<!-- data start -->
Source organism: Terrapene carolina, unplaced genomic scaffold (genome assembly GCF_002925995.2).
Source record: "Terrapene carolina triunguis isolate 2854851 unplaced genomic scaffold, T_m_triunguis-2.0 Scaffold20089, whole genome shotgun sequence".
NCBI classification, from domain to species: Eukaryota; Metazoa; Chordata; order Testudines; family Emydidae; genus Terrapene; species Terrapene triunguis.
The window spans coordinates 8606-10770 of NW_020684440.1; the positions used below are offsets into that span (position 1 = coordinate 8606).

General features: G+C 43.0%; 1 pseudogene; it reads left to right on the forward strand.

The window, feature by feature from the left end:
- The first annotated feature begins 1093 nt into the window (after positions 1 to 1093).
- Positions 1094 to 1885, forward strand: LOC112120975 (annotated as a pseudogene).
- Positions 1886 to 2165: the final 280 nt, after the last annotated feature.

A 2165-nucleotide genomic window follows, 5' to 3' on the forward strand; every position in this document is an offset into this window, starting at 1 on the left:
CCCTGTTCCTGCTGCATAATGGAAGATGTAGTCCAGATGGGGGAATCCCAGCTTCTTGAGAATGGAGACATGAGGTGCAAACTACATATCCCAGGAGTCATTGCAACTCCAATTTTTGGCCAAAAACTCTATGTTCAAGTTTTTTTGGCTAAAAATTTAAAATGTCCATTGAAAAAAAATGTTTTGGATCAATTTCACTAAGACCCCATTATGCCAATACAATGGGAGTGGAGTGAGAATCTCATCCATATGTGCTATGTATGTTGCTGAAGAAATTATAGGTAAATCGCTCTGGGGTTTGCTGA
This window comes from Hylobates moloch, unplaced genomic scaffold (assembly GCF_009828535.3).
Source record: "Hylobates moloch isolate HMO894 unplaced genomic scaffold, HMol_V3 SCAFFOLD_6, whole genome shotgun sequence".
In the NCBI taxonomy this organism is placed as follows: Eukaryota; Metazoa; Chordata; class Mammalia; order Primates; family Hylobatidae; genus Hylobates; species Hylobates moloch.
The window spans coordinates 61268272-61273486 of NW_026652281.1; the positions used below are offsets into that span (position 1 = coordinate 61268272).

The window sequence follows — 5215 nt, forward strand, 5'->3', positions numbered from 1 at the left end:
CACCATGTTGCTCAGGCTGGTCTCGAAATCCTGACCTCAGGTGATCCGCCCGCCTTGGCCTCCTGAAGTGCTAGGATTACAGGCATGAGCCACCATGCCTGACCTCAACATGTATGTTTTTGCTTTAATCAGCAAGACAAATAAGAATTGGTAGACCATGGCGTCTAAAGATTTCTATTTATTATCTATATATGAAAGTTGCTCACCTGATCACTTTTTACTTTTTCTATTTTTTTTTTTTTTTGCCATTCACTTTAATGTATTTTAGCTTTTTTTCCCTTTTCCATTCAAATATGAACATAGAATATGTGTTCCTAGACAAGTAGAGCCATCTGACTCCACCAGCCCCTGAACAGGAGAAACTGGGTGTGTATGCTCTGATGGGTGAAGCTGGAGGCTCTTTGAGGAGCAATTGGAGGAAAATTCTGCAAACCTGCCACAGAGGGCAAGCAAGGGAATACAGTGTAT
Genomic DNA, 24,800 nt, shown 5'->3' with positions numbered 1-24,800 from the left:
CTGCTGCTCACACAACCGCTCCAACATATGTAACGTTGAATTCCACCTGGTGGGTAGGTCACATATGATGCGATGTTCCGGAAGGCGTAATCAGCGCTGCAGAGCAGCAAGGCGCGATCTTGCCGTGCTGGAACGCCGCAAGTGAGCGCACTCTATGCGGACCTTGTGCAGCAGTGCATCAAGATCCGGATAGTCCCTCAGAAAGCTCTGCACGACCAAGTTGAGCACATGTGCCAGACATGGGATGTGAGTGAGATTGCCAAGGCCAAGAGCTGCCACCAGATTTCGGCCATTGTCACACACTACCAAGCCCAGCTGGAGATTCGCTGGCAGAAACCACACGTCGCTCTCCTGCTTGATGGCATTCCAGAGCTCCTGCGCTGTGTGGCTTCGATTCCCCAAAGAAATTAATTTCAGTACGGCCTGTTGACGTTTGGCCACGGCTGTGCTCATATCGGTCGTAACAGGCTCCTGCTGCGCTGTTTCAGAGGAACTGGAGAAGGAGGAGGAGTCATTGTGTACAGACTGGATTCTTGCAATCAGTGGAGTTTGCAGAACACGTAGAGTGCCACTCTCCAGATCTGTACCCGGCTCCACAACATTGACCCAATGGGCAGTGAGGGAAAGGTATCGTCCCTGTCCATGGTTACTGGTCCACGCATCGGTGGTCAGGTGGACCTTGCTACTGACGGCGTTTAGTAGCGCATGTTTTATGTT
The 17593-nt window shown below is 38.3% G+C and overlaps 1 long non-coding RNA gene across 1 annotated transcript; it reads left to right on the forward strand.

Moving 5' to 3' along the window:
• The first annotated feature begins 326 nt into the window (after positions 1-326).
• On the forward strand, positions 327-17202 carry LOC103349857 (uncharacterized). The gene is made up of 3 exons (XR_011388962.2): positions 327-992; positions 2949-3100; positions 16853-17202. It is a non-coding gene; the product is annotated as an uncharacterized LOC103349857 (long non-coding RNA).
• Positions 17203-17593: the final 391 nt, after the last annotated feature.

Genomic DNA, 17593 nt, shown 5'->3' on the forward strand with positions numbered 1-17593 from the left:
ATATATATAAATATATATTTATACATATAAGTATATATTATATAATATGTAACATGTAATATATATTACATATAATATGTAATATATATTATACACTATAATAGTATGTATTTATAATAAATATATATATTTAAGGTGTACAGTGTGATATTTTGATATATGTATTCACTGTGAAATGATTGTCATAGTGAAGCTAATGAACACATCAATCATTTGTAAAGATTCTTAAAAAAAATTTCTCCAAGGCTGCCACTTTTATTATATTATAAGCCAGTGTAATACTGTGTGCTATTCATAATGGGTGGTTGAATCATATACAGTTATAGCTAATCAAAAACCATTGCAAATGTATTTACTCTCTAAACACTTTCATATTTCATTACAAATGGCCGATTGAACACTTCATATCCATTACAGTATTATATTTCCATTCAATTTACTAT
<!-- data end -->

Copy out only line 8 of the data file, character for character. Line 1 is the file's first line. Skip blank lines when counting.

- Positions 1094 to 1885, forward strand: LOC112120975 (annotated as a pseudogene).